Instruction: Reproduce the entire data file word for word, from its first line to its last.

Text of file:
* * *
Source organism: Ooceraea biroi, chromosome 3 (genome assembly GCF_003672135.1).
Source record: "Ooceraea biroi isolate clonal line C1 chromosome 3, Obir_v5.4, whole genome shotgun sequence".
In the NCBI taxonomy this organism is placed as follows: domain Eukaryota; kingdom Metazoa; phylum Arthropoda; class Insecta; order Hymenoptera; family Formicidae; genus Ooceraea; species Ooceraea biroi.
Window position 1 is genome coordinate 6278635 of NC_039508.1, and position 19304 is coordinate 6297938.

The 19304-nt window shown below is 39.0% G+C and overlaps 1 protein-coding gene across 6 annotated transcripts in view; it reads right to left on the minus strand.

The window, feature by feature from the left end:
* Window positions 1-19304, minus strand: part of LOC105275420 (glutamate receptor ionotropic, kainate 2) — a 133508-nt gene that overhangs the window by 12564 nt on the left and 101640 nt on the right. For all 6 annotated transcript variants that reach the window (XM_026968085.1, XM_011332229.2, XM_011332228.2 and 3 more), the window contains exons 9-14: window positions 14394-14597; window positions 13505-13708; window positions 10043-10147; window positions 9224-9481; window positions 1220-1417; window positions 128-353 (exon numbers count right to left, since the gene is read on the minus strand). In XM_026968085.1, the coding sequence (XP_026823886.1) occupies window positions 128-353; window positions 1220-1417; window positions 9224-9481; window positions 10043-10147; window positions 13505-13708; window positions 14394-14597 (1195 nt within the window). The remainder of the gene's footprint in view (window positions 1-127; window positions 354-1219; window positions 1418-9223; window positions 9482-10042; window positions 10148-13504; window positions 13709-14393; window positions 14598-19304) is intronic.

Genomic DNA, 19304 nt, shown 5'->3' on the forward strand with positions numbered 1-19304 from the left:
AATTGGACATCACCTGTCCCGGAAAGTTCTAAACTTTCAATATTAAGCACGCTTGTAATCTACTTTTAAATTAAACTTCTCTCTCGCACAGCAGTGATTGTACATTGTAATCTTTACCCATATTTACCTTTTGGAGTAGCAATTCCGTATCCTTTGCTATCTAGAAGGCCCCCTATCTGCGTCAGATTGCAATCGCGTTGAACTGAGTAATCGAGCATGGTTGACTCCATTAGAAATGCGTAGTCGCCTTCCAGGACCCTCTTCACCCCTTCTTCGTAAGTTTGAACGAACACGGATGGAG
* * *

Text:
Source organism: Ooceraea biroi, chromosome 3 (genome assembly GCF_003672135.1).
Source record: "Ooceraea biroi isolate clonal line C1 chromosome 3, Obir_v5.4, whole genome shotgun sequence".
In the NCBI taxonomy this organism is placed as follows: domain Eukaryota; kingdom Metazoa; phylum Arthropoda; class Insecta; order Hymenoptera; family Formicidae; genus Ooceraea; species Ooceraea biroi.
Window position 1 is genome coordinate 6278635 of NC_039508.1, and position 19304 is coordinate 6297938.

The 19304-nt window shown below is 39.0% G+C and overlaps 1 protein-coding gene across 6 annotated transcripts in view; it reads right to left on the minus strand.

The window, feature by feature from the left end:
* Window positions 1-19304, minus strand: part of LOC105275420 (glutamate receptor ionotropic, kainate 2) — a 133508-nt gene that overhangs the window by 12564 nt on the left and 101640 nt on the right. For all 6 annotated transcript variants that reach the window (XM_026968085.1, XM_011332229.2, XM_011332228.2 and 3 more), the window contains exons 9-14: window positions 14394-14597; window positions 13505-13708; window positions 10043-10147; window positions 9224-9481; window positions 1220-1417; window positions 128-353 (exon numbers count right to left, since the gene is read on the minus strand). In XM_026968085.1, the coding sequence (XP_026823886.1) occupies window positions 128-353; window positions 1220-1417; window positions 9224-9481; window positions 10043-10147; window positions 13505-13708; window positions 14394-14597 (1195 nt within the window). The remainder of the gene's footprint in view (window positions 1-127; window positions 354-1219; window positions 1418-9223; window positions 9482-10042; window positions 10148-13504; window positions 13709-14393; window positions 14598-19304) is intronic.

Genomic DNA, 19304 nt, shown 5'->3' on the forward strand with positions numbered 1-19304 from the left:
AATTGGACATCACCTGTCCCGGAAAGTTCTAAACTTTCAATATTAAGCACGCTTGTAATCTACTTTTAAATTAAACTTCTCTCTCGCACAGCAGTGATTGTACATTGTAATCTTTACCCATATTTACCTTTTGGAGTAGCAATTCCGTATCCTTTGCTATCTAGAAGGCCCCCTATCTGCGTCAGATTGCAATCGCGTTGAACTGAGTAATCGAGCATGGTTGACTCCATTAGAAATGCGTAGTCGCCTTCCAGGACCCTCTTCACCCCTTCTTCGTAAGTTTGAACGAACACGGATGGAG